RESIDENTS campaigning to save Rhoose library from closure are to take legal action against the Vale Council.

The Save Rhoose Library campaign group believes there are significant flaws in the way the council has conducted consultation over the future of the library and are poised to challenge the authority in court.

The group has secured legal aid for a judicial review of the Vale of Glamorgan council’s actions and is preparing to challenge the council in the High Court.

Campaigners claim the consultation conducted as part of the council’s library strategy review was flawed and alternative ways of achieving budget savings were not adequately considered.

Under the council’s strategy review, councillors voted to close Rhoose library as part of a plan to fill a £32m budget challenge unless volunteers come forward to take over the library and run it as a community-funded service.

Campaigners say closing the library would significantly impact residents in Rhoose and neighbouring villages of Penmark and Fonmon, particularly local schoolchildren, elderly people and job seekers.

A support group was formed and more than 100 people, including schoolchildren, also attended a consultation meeting to demonstrate their opposition to the plans.

On National Library Day in February, children and residents made and delivered Valentine’s Day cards to the library showing their love and appreciation.

The Save Rhoose Library campaign group has now appointed one of Wales’ leading experts in Administrative and Public law, Michael Imperato of Watkins & Gunn Solicitors.

Michael Imperato has acted for individuals and campaign groups in a number of high profile judicial review cases against national and local government in Wales over the last few years.

Last year, he was successful in working with Rhydyfelin Library Support Group when Rhondda Cynon Taff Council made a u-turn decision to reopen Rhydyfelin library.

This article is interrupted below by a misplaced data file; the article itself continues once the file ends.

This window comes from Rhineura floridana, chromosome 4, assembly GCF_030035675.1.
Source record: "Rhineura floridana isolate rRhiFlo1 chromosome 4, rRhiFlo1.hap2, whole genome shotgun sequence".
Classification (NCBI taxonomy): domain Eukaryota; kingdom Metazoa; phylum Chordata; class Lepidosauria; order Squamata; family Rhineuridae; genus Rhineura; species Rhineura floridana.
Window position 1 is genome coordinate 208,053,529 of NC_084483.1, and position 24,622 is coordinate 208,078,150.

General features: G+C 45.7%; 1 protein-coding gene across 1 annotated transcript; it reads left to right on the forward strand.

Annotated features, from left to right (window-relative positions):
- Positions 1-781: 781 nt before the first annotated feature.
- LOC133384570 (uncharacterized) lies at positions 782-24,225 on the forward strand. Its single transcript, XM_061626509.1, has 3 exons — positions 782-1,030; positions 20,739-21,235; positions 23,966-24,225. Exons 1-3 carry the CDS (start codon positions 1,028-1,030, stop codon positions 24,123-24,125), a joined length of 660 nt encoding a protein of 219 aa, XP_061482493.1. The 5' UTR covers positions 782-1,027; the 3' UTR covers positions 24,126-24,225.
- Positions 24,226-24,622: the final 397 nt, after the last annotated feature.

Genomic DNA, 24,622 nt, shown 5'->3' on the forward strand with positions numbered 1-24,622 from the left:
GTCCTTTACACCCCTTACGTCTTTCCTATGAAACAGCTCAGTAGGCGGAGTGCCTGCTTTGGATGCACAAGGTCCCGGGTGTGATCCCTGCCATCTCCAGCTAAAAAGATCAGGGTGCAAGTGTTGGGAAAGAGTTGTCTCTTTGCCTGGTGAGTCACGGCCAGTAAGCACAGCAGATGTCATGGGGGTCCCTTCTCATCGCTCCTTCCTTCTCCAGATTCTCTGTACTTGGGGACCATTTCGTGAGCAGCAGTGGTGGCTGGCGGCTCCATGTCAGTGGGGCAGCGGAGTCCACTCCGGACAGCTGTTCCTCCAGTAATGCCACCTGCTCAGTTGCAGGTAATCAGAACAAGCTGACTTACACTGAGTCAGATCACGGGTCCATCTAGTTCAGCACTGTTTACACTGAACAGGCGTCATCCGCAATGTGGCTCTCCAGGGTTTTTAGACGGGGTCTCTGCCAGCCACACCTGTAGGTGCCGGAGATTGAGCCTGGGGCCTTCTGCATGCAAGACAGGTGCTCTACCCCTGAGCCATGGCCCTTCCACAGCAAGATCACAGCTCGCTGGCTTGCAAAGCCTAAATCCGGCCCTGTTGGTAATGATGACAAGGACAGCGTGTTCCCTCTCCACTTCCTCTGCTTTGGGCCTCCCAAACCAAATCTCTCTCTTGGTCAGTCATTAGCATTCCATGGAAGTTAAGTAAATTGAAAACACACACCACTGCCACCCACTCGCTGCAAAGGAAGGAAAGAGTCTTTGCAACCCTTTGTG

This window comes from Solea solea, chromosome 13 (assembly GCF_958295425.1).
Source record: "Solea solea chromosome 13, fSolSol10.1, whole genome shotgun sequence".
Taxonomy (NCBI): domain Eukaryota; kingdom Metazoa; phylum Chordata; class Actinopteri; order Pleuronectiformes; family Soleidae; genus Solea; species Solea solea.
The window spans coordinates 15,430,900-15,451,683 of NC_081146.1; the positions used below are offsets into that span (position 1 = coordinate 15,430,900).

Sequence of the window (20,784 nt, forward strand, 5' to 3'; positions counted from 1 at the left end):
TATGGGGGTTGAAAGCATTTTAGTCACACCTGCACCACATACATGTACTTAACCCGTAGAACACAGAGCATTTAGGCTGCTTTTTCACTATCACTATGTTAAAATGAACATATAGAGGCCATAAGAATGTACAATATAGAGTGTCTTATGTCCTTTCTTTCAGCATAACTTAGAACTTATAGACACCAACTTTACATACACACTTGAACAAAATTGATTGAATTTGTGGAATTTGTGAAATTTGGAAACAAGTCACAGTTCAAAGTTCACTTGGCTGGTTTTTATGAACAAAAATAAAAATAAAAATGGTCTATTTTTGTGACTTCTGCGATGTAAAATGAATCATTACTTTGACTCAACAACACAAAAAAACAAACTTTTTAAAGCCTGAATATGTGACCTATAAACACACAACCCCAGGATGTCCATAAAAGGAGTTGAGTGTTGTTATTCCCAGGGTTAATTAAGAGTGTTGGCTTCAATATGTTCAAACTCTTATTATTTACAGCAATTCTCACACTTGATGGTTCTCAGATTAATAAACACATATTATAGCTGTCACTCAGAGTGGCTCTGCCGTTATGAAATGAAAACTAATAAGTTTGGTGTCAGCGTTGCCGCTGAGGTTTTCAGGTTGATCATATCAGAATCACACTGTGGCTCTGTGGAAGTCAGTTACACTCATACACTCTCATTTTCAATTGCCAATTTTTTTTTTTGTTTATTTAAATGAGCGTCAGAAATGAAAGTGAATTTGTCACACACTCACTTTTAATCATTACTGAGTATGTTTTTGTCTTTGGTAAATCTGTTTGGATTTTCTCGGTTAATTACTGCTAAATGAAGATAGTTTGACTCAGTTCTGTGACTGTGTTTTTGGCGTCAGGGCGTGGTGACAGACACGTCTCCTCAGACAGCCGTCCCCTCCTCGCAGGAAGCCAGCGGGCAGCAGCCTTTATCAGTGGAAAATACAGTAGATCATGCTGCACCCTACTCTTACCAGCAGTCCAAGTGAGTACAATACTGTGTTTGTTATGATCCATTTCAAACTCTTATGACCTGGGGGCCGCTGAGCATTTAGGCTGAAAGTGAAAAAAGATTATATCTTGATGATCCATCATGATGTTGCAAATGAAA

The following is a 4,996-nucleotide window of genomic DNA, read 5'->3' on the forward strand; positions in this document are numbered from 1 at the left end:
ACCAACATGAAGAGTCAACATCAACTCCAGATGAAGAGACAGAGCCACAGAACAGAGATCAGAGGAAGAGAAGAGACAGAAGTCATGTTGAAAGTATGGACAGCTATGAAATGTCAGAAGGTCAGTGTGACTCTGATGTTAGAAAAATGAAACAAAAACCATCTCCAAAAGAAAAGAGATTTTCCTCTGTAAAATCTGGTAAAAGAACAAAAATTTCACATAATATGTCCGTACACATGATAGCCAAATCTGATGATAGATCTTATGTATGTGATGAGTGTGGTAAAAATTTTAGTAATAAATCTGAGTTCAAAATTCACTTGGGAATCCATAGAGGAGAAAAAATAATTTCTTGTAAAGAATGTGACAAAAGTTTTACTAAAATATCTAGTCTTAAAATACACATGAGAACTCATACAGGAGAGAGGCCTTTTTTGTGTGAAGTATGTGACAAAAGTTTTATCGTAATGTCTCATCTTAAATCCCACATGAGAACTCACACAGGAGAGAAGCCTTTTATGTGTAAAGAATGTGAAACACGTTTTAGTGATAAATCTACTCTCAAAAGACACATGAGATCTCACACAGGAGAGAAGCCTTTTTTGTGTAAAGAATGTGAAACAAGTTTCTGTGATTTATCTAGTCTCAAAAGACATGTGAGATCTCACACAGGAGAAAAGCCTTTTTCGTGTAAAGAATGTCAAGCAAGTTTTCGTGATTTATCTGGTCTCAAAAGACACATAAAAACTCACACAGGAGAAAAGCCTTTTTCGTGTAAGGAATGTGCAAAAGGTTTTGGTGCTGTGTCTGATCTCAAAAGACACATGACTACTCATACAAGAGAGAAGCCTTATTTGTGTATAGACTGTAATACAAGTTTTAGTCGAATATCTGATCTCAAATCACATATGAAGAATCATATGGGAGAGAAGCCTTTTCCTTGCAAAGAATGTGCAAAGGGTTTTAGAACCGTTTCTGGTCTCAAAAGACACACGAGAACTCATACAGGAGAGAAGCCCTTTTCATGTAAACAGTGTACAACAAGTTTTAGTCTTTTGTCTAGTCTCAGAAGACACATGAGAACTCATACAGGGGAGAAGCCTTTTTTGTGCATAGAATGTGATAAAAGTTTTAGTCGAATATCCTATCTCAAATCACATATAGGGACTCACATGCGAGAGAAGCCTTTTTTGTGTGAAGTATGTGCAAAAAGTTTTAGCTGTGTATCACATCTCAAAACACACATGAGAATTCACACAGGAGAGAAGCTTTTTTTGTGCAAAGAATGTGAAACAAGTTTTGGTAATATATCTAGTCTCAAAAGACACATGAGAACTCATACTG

Mr Imperato has now secured legal aid funding to pursue a judicial review case against the Vale Council.

He said: “Many people now believe that everyone has access to the internet for information so that libraries are no longer as important as they used to be. This couldn’t be further from the truth. For some people, libraries are their only resource they have and, as a result, they should not be dismissed as a necessity to the community.

“The Save Rhoose Library campaign group have been fighting extremely hard to oppose the closure so securing legal aid to launch a judicial review is great news for the campaign.

“Not many people realise that you can challenge a local authority or government’s decision in courts through a judicial review case but they are an extremely important way of holding a public body to account. There have been many successful challenges to library closures against councils across the UK and we hope to have a positive result with this case.”

Adam Riley, a member of the Save Rhoose Library campaign, said: “The council has systematically failed to professionally and effectively engage local people in the consultation about the future of a service which is important to our community.

“If these plans go ahead it will have a significant effect on people of all ages - from the schoolchildren who use it for research on projects to adults who use the computer facilities to help with job searches and the elderly people for whom the library is a vital way of keeping connected to the village. The council’s disregard for the opinions of local people is shameful. We feel we have no choice but to challenge the council in the courts.”